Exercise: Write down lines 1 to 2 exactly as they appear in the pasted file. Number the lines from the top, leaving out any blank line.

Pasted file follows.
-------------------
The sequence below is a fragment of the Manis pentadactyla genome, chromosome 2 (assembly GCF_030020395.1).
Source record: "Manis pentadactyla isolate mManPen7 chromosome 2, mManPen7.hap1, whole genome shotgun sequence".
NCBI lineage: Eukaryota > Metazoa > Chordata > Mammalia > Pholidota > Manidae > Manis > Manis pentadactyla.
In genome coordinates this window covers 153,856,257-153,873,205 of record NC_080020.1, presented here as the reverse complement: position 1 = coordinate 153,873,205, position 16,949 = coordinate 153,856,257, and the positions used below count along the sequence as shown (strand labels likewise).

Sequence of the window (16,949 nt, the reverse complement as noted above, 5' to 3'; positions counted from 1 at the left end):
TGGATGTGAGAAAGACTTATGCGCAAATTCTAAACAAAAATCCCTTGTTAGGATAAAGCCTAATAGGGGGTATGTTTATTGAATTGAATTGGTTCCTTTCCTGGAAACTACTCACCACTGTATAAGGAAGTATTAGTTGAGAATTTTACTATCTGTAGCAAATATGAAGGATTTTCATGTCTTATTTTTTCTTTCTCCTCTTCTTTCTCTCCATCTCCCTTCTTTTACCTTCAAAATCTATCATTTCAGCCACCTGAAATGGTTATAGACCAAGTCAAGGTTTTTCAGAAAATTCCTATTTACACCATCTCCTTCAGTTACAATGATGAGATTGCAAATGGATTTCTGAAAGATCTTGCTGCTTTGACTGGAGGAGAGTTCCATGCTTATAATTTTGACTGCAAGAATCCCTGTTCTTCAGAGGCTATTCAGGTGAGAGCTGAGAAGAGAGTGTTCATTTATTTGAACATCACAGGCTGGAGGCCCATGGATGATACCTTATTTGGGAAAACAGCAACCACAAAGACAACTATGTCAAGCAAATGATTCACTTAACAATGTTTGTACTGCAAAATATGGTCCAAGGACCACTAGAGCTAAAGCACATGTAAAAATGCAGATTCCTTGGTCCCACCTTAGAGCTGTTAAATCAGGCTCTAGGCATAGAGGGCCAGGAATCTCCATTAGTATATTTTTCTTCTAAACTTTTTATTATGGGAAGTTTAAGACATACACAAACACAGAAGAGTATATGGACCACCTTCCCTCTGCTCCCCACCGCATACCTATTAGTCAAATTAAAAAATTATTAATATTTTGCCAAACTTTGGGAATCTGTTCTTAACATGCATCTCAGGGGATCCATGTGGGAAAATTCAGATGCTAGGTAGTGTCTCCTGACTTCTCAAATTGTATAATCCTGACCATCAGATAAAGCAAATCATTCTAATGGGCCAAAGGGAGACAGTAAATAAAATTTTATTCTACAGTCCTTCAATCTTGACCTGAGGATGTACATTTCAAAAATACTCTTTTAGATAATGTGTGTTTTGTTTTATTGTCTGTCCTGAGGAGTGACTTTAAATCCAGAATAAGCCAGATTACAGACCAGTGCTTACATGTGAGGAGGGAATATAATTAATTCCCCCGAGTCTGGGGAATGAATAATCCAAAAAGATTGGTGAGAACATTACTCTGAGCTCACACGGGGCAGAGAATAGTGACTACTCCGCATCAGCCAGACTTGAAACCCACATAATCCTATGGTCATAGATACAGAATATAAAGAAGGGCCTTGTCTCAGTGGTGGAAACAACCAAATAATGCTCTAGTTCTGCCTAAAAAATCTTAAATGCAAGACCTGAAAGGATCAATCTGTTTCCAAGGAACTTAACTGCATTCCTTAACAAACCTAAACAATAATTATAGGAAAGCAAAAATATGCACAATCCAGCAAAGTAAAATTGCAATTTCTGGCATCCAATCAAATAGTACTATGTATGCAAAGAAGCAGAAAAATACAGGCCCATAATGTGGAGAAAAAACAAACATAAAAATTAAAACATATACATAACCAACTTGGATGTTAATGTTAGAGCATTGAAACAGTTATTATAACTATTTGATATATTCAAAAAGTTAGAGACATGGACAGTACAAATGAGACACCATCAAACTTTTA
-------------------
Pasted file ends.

The sequence below is a fragment of the Manis pentadactyla genome, chromosome 2 (assembly GCF_030020395.1).
Source record: "Manis pentadactyla isolate mManPen7 chromosome 2, mManPen7.hap1, whole genome shotgun sequence".